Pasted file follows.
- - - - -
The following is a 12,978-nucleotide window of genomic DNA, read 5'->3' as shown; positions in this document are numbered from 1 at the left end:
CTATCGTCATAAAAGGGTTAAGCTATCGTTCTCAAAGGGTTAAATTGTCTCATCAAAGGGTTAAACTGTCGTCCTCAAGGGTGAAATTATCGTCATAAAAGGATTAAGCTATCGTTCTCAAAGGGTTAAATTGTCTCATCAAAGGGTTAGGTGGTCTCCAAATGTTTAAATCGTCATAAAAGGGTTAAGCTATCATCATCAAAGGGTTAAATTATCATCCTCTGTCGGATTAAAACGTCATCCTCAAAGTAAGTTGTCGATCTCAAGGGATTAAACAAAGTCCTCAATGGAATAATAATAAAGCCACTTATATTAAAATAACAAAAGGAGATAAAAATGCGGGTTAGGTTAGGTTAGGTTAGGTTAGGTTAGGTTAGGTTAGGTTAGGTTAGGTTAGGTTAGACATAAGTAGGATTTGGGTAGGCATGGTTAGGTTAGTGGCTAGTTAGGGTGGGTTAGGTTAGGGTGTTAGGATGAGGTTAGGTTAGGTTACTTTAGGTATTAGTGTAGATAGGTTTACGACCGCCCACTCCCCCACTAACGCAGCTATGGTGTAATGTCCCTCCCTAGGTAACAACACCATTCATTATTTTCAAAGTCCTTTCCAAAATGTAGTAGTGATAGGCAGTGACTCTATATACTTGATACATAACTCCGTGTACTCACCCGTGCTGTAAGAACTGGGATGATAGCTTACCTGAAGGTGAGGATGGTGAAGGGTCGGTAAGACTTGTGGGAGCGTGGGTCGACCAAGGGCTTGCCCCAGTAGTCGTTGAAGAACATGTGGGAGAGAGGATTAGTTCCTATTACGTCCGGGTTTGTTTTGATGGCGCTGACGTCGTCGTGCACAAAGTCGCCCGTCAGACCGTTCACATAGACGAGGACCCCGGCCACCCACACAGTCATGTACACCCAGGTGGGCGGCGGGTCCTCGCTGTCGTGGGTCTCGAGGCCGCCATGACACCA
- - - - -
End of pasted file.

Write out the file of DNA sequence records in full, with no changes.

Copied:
The following is a 12,978-nucleotide window of genomic DNA, read 5'->3' as shown; positions in this document are numbered from 1 at the left end:
CTATCGTCATAAAAGGGTTAAGCTATCGTTCTCAAAGGGTTAAATTGTCTCATCAAAGGGTTAAACTGTCGTCCTCAAGGGTGAAATTATCGTCATAAAAGGATTAAGCTATCGTTCTCAAAGGGTTAAATTGTCTCATCAAAGGGTTAGGTGGTCTCCAAATGTTTAAATCGTCATAAAAGGGTTAAGCTATCATCATCAAAGGGTTAAATTATCATCCTCTGTCGGATTAAAACGTCATCCTCAAAGTAAGTTGTCGATCTCAAGGGATTAAACAAAGTCCTCAATGGAATAATAATAAAGCCACTTATATTAAAATAACAAAAGGAGATAAAAATGCGGGTTAGGTTAGGTTAGGTTAGGTTAGGTTAGGTTAGGTTAGGTTAGGTTAGGTTAGGTTAGACATAAGTAGGATTTGGGTAGGCATGGTTAGGTTAGTGGCTAGTTAGGGTGGGTTAGGTTAGGGTGTTAGGATGAGGTTAGGTTAGGTTACTTTAGGTATTAGTGTAGATAGGTTTACGACCGCCCACTCCCCCACTAACGCAGCTATGGTGTAATGTCCCTCCCTAGGTAACAACACCATTCATTATTTTCAAAGTCCTTTCCAAAATGTAGTAGTGATAGGCAGTGACTCTATATACTTGATACATAACTCCGTGTACTCACCCGTGCTGTAAGAACTGGGATGATAGCTTACCTGAAGGTGAGGATGGTGAAGGGTCGGTAAGACTTGTGGGAGCGTGGGTCGACCAAGGGCTTGCCCCAGTAGTCGTTGAAGAACATGTGGGAGAGAGGATTAGTTCCTATTACGTCCGGGTTTGTTTTGATGGCGCTGACGTCGTCGTGCACAAAGTCGCCCGTCAGACCGTTCACATAGACGAGGACCCCGGCCACCCACACAGTCATGTACACCCAGGTGGGCGGCGGGTCCTCGCTGTCGTGGGTCTCGAGGCCGCCATGACACCA